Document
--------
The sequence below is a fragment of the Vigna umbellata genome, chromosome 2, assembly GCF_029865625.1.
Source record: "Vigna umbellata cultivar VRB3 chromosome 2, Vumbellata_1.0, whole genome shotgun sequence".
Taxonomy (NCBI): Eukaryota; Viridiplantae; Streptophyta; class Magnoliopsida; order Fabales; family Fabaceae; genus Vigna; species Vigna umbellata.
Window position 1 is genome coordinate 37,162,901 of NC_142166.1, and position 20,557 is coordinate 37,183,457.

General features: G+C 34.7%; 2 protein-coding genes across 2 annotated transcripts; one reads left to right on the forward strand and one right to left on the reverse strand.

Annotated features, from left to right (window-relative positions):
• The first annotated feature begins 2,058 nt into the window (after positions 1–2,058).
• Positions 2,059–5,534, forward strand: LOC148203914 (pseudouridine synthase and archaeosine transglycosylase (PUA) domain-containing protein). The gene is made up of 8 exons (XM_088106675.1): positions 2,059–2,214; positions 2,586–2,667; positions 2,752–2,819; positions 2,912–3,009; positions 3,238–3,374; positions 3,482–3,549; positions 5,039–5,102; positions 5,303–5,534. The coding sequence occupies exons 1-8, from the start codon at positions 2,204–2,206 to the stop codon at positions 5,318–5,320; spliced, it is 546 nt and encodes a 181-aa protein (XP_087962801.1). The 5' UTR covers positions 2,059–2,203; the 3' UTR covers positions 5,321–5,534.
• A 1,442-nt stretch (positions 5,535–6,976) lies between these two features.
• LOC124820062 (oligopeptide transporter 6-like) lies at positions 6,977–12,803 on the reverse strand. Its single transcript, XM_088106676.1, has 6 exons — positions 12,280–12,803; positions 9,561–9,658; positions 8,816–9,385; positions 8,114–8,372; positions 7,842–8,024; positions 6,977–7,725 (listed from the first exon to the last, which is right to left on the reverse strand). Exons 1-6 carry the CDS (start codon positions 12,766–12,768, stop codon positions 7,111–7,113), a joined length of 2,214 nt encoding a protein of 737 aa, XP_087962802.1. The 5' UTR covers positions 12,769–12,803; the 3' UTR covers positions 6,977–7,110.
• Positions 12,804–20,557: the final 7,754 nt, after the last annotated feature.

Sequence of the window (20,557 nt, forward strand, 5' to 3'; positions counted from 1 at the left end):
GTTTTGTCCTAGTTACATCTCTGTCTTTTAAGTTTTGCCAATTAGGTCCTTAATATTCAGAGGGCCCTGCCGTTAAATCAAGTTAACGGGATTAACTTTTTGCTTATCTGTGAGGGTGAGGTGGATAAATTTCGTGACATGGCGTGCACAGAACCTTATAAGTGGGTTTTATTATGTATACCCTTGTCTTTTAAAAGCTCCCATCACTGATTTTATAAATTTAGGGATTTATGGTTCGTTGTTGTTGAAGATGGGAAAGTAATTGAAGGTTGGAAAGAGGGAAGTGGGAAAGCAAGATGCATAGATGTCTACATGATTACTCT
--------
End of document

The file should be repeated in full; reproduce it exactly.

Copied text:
The sequence below is a fragment of the Vigna umbellata genome, chromosome 2, assembly GCF_029865625.1.
Source record: "Vigna umbellata cultivar VRB3 chromosome 2, Vumbellata_1.0, whole genome shotgun sequence".
Taxonomy (NCBI): Eukaryota; Viridiplantae; Streptophyta; class Magnoliopsida; order Fabales; family Fabaceae; genus Vigna; species Vigna umbellata.
Window position 1 is genome coordinate 37,162,901 of NC_142166.1, and position 20,557 is coordinate 37,183,457.

General features: G+C 34.7%; 2 protein-coding genes across 2 annotated transcripts; one reads left to right on the forward strand and one right to left on the reverse strand.

Annotated features, from left to right (window-relative positions):
• The first annotated feature begins 2,058 nt into the window (after positions 1–2,058).
• Positions 2,059–5,534, forward strand: LOC148203914 (pseudouridine synthase and archaeosine transglycosylase (PUA) domain-containing protein). The gene is made up of 8 exons (XM_088106675.1): positions 2,059–2,214; positions 2,586–2,667; positions 2,752–2,819; positions 2,912–3,009; positions 3,238–3,374; positions 3,482–3,549; positions 5,039–5,102; positions 5,303–5,534. The coding sequence occupies exons 1-8, from the start codon at positions 2,204–2,206 to the stop codon at positions 5,318–5,320; spliced, it is 546 nt and encodes a 181-aa protein (XP_087962801.1). The 5' UTR covers positions 2,059–2,203; the 3' UTR covers positions 5,321–5,534.
• A 1,442-nt stretch (positions 5,535–6,976) lies between these two features.
• LOC124820062 (oligopeptide transporter 6-like) lies at positions 6,977–12,803 on the reverse strand. Its single transcript, XM_088106676.1, has 6 exons — positions 12,280–12,803; positions 9,561–9,658; positions 8,816–9,385; positions 8,114–8,372; positions 7,842–8,024; positions 6,977–7,725 (listed from the first exon to the last, which is right to left on the reverse strand). Exons 1-6 carry the CDS (start codon positions 12,766–12,768, stop codon positions 7,111–7,113), a joined length of 2,214 nt encoding a protein of 737 aa, XP_087962802.1. The 5' UTR covers positions 12,769–12,803; the 3' UTR covers positions 6,977–7,110.
• Positions 12,804–20,557: the final 7,754 nt, after the last annotated feature.

Sequence of the window (20,557 nt, forward strand, 5' to 3'; positions counted from 1 at the left end):
GTTTTGTCCTAGTTACATCTCTGTCTTTTAAGTTTTGCCAATTAGGTCCTTAATATTCAGAGGGCCCTGCCGTTAAATCAAGTTAACGGGATTAACTTTTTGCTTATCTGTGAGGGTGAGGTGGATAAATTTCGTGACATGGCGTGCACAGAACCTTATAAGTGGGTTTTATTATGTATACCCTTGTCTTTTAAAAGCTCCCATCACTGATTTTATAAATTTAGGGATTTATGGTTCGTTGTTGTTGAAGATGGGAAAGTAATTGAAGGTTGGAAAGAGGGAAGTGGGAAAGCAAGATGCATAGATGTCTACATGATTACTCT